Tevau feather currency / bridal wealth
Santa Cruz, Solomon Islands
Hibiscus fiber, feathers (Myzomela cardinalis), shell
Early 20th century
Dimensions : 24 in. x 30 ¼ in. (61 x 77.5 cm)
Ex private collection, Australia
Once uncoiled, this money roll called tevau is roughly 30 ft. (9 meters) long. A multitude of rectangular plates covered with feathers are overlapped and affixed to a fiber armature. The feathers are those of the Myzomelia cardinalis, a scarlet bird that feeds on honey.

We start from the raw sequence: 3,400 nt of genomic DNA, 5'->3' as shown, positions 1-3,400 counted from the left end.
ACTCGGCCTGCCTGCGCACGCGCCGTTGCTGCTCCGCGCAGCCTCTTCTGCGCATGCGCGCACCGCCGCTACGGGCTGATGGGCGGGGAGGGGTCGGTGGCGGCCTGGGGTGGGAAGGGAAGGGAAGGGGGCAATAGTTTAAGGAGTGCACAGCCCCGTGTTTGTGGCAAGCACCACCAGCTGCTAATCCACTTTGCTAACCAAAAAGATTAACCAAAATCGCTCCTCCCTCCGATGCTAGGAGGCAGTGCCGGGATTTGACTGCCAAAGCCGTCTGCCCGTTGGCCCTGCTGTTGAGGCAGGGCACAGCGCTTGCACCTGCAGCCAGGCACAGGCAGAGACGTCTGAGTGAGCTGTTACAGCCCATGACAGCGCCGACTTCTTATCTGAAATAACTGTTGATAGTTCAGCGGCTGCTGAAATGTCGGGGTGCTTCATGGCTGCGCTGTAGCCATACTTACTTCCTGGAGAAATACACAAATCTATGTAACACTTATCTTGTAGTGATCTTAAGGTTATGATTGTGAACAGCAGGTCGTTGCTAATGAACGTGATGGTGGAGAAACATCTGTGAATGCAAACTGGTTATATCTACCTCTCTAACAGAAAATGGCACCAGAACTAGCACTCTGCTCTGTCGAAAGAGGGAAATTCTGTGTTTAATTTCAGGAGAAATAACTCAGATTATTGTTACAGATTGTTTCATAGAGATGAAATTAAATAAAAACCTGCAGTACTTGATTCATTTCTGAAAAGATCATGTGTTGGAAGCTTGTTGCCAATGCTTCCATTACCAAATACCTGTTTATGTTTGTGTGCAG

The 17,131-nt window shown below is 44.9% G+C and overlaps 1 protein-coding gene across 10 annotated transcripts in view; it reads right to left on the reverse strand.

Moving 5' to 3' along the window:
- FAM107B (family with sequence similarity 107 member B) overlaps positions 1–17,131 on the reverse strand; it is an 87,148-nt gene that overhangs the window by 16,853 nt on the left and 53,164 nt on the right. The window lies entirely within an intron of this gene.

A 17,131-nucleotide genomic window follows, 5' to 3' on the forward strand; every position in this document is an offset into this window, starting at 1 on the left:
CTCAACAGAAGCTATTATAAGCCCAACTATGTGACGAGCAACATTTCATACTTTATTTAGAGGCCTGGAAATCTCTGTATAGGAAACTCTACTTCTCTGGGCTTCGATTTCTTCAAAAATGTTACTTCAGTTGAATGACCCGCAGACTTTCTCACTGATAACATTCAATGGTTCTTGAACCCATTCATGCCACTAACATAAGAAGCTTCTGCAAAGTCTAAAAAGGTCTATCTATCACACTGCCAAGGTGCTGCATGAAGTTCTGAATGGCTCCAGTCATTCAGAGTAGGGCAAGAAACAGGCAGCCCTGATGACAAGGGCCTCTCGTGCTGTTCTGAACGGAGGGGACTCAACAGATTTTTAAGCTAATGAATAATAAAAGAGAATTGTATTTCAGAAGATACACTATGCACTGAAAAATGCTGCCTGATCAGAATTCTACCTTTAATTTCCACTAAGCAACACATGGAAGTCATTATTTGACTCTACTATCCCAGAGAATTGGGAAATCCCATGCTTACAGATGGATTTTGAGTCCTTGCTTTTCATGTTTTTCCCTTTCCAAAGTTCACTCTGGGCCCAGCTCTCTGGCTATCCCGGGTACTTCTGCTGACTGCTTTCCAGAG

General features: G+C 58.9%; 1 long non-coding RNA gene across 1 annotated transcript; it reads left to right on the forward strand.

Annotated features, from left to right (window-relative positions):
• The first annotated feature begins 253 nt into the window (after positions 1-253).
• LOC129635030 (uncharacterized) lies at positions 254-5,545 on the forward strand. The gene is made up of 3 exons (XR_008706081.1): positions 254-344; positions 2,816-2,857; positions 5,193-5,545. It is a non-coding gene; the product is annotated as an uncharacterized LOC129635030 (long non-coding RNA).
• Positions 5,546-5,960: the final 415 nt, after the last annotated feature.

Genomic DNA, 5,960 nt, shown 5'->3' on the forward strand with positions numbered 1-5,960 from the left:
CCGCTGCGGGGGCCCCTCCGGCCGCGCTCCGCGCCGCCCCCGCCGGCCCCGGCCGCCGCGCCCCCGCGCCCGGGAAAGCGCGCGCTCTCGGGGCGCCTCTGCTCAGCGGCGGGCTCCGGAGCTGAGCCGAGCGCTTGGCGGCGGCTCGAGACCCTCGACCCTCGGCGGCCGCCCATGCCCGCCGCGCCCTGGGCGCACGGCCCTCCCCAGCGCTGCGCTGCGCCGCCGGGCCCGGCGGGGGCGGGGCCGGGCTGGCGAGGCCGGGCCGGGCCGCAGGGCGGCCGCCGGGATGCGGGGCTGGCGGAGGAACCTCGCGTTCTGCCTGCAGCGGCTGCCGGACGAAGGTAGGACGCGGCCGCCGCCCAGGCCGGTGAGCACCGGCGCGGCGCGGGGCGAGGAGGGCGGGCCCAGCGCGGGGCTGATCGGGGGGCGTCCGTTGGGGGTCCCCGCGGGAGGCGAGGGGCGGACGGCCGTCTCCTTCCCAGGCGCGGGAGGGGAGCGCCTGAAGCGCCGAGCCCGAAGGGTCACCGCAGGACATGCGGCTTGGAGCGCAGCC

Feather money was used in Santa Cruz as a form of currency for settling important obligations. Tevau were also given as payment on the occasion of a wedding as bride price.